About a month ago, shortly after my annual physical, I was sitting in the quiet between the ending of the daily conference calls and dinner, and I noticed a sound in my ears like the hissing of a cassette after the music has ended before the magnetic tape runs out, or the hum of a speaker waiting for an electric guitar. And now the only time I don’t notice it is when my attention is focused elsewhere or there’s a louder noise.
It’s become the background radiation of my universe. I suppose the noise is not just a hazard, like unsolicited mailings from the AARP, of turning 50, and I should see a specialist about this. So far the only apparent damage has been to the quiet. This one goes to 11.
I’ve spent today and yesterday in chores, with a pleasant interlude of conversation with a good friend. After lunch today and the folding of the vast bulk of laundry I quite suddenly wanted nothing more to do with chores though I still in my head had great plans of making beds and putting away clothes, so I’ve sat for the past while and read some. I hear the remaining piles growing tirelessly in my concentrated rest.
The advantage of Twitter, Facebook, and their ilk is that you can see your readers, all two of them, and they might become interlocutors. While I like talking to myself here on the Web, I would prefer to know who reads the ink I spill. And then if those alien creatures talk back, then we might become friendly. Often enough, because of who makes their virtual presence on those platforms, they’re already people you know. But I’m old enough to remember the dreams of trackbacks and magically interconnected blog conversations, and well before that USENET without spam. Our gregarious species forms communities with whatever tools are available.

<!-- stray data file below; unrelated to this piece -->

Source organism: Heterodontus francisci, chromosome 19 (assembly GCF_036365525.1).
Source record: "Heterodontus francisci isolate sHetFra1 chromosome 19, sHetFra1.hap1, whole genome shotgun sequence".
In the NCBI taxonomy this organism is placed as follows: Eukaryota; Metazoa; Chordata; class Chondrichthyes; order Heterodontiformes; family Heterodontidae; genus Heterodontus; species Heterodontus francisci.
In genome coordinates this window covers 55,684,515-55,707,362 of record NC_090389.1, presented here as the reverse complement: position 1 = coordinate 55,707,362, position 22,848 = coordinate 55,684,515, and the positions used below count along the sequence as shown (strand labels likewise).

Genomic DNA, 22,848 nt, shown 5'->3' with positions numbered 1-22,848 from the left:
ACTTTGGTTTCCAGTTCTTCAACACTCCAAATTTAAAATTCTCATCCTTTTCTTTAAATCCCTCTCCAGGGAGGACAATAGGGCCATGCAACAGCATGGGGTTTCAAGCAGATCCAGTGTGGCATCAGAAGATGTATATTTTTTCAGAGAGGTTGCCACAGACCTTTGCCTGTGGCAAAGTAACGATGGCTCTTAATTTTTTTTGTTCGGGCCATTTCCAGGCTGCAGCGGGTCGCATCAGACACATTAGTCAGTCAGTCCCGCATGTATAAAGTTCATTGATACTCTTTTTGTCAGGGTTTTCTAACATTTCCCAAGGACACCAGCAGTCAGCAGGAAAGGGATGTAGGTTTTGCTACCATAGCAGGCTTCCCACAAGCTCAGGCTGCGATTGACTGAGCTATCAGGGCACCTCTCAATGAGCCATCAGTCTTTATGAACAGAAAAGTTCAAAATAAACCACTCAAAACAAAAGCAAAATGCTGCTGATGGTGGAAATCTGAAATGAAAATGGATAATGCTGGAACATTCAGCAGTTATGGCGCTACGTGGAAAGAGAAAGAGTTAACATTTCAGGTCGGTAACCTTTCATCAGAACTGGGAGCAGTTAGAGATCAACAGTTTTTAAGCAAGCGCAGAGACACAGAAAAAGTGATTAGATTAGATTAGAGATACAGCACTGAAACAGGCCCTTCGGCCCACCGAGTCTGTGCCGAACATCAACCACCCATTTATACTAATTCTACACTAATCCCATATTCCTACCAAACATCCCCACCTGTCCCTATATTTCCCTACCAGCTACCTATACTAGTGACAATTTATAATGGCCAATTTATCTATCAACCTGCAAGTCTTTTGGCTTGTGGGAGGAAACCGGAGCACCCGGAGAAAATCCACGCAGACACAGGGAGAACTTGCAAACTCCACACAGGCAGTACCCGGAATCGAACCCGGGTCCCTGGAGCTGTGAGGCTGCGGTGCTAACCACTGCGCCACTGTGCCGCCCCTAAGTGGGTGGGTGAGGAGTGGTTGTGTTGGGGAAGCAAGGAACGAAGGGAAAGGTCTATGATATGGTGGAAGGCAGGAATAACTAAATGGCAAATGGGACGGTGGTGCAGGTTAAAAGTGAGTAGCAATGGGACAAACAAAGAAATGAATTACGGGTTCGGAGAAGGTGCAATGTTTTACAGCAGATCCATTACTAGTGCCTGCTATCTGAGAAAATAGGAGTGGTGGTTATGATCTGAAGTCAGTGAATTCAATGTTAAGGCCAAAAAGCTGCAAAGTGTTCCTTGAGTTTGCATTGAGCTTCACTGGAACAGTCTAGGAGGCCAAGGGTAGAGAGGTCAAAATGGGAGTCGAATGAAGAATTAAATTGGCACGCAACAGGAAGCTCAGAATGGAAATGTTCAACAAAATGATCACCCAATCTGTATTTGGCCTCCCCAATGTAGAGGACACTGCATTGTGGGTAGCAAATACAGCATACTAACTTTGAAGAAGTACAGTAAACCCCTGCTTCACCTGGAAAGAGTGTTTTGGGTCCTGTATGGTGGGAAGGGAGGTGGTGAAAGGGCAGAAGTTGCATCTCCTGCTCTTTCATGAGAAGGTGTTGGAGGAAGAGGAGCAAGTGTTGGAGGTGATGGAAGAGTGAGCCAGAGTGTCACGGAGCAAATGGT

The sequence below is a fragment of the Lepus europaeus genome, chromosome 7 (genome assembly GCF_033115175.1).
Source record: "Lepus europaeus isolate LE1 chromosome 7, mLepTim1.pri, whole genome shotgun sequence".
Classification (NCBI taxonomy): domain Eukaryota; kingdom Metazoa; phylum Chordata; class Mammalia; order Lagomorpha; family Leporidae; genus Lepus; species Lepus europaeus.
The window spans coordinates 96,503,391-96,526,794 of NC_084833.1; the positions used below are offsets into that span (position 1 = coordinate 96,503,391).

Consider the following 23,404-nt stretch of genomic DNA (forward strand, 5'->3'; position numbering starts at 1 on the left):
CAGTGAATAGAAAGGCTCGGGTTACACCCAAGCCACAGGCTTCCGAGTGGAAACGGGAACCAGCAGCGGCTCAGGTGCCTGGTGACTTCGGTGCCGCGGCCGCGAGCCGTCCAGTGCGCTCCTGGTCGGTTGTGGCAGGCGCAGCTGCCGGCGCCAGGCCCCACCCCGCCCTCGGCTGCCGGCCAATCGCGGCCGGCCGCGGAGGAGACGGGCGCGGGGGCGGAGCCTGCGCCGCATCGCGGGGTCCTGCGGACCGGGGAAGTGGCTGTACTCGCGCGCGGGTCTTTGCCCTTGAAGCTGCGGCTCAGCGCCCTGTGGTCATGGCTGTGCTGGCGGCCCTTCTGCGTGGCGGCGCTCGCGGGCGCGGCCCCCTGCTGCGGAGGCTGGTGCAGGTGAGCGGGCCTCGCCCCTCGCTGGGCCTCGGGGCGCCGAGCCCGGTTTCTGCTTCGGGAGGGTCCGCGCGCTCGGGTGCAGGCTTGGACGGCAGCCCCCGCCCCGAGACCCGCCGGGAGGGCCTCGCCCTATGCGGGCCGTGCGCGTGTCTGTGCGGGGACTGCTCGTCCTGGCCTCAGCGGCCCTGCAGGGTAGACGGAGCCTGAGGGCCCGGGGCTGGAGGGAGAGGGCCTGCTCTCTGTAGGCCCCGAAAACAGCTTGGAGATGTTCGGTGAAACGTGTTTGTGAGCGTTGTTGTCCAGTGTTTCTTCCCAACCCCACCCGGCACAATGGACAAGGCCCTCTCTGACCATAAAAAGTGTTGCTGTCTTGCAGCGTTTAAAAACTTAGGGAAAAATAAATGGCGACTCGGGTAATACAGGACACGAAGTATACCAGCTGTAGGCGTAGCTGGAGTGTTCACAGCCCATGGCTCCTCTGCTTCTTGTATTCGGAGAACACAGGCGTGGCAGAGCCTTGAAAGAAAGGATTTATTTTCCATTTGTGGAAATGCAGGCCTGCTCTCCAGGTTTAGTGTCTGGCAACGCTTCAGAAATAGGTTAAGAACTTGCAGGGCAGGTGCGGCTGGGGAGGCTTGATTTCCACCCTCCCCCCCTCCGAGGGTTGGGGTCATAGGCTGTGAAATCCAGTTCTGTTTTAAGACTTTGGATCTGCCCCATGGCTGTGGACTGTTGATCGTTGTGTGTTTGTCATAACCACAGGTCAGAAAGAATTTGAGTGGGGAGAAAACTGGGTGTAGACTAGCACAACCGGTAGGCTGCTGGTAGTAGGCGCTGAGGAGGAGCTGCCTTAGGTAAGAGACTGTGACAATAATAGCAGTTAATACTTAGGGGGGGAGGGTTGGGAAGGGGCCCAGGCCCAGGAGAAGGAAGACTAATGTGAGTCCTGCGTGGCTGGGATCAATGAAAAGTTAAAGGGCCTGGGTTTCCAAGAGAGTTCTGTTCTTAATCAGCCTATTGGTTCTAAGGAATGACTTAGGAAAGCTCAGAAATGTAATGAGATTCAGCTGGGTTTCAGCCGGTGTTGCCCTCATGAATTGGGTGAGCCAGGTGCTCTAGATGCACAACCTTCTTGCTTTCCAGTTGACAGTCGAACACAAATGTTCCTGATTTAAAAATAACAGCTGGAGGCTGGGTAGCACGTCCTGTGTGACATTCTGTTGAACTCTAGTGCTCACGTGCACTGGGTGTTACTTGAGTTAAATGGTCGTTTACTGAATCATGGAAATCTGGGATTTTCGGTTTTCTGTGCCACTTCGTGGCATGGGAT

Social media substitute, somewhat, for the missing pieces of our real lives, in a fragmented, fragmenting way. As adjuncts, they can add some additional benefit, though we’re probably all aware by this point how horrible our neighbors can be on Nextdoor. If we look at them as replacements, virtual spaces are pale substitutes. Alone they’re not good enough, when what we need is the actual presence of others, nearby, in the informal salon of a great, good place. Somewhere close enough to touch.
Playful and happy conversation is the main focus of activity in third places, although it is not required to be the only activity. The tone of conversation is usually light-hearted and humorous; wit and good-natured playfulness are highly valued.
And yet, I miss Facebook, because I miss my friends, who are there, and I miss the hubbub of Twitter. And I miss those shadows because out here in the physical world, in the suburbs, those great, good places are few, far-between, or gone.
My children and I enjoyed Disney’s WandaVision, particularly catching the references to other television shows and comics. We even laughed at their mistakes. But they had a large enough budget that they shouldn’t be making mistakes with the details: all of the cars in Westview, New Jersey, have Connecticut license plates.
Let’s pretend that this was intentional reference to the Gilmore Girls, who shared a gazebo and town square, and that any goof made in a fiction is an in-joke about how everything from Hollywood is illusion and bullshit. Let’s not pretend that any of it is real.
As the first to receive the library system’s first copy of Arkady Martine’s _A Desolation Called Peace_ (2021) 📚, I am duty-bound to read and return it quickly, so that others may also have the pleasure. Such burdens sometimes fall to those of us most able to bear them.